HELLO, good afternoon and welcome to my latest blog. I’ve been chilling in the home counties since I got back from my little trip to the Bahamas as both my castles in Scotland are currently being renovated in time for Hogmanay (I’ll be flying between each in my helicopter at various parts of the night just to make sure everyone’s being properly entertained. I’ve got some of the lads from the Bay City Rollers playing at one, and two – hopefully three – members of Runrig doing a couple of numbers at the other). My third castle – in Spain – is currently out of action largely due to the fact that large parts of it have had an attack of Verdigris and I’m having difficulties getting the right quality of obreros in. To ensure there'll be no unwelcome visitors, a small team of crack SAS veterans are using it as a temporary base to teach less well-off locals how to make delicious meals out of powdered egg, pemmican, Seville oranges and various other locally-sourced foodstuffs.
Besides asking for further details of my all-too-brief liaison with Felicity Fletcher, which I shan’t be disclosing, a number of you have been on at me to supply some darts tips. Not only are punters going darts mad at present, the World Championship is just around the corner, so here’s a little guide to how to find the value in the ‘Most 180s’ & ‘Handicaps’ markets.
An old darting cliché is ‘trebles for show, doubles for dough’. Better bettors can exploit this situation by opposing the ‘Most 180s’ favourite as it does not necessarily follow that the player scoring the most maximums goes on to win the match.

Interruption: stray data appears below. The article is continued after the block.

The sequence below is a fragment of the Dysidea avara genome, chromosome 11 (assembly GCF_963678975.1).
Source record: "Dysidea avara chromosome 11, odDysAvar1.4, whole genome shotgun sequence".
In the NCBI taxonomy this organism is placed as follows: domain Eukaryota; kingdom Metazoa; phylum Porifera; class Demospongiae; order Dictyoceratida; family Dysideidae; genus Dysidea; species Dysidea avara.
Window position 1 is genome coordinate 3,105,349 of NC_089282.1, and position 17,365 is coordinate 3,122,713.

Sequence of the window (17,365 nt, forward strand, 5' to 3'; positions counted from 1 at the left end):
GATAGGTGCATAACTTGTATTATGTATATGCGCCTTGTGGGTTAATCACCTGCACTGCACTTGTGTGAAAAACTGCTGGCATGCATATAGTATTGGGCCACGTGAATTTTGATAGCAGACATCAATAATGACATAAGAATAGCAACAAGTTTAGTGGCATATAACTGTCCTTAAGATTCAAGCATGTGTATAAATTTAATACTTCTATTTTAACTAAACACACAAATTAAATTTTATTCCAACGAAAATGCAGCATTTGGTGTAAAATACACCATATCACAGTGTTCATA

Backing the outsider in the ‘Most 180s’ market is a good way to make steady cash in darts without enormous liabilities. Typically, the ‘Most 180s’ market in darts will read like a football home/draw/away book. Remember to take into consideration the likely number of total legs before making your selection as a race to five could easily throw up a draw in the ‘Most 180s’ column. Similarly, backing players in handicap markets such as +1.5 and +2.5 where the bookies are effectively giving them a head start against their more fancied opponents is well worth a look, especially if you believe the outsider can push their adversary close or even beat them. A +2.5 handicap in a first to six encounter, for example, covers all wins for your player as well as a 5-6 and a 4-6 defeat.
So there you go. No excuses for losing money on the arrows ever again. I’m off for a boat trip down the Thames from Folly Bridge in Oxford with a lady whose hair is blacker than my cat. I’ve heard the potted shrimp on board is astounding.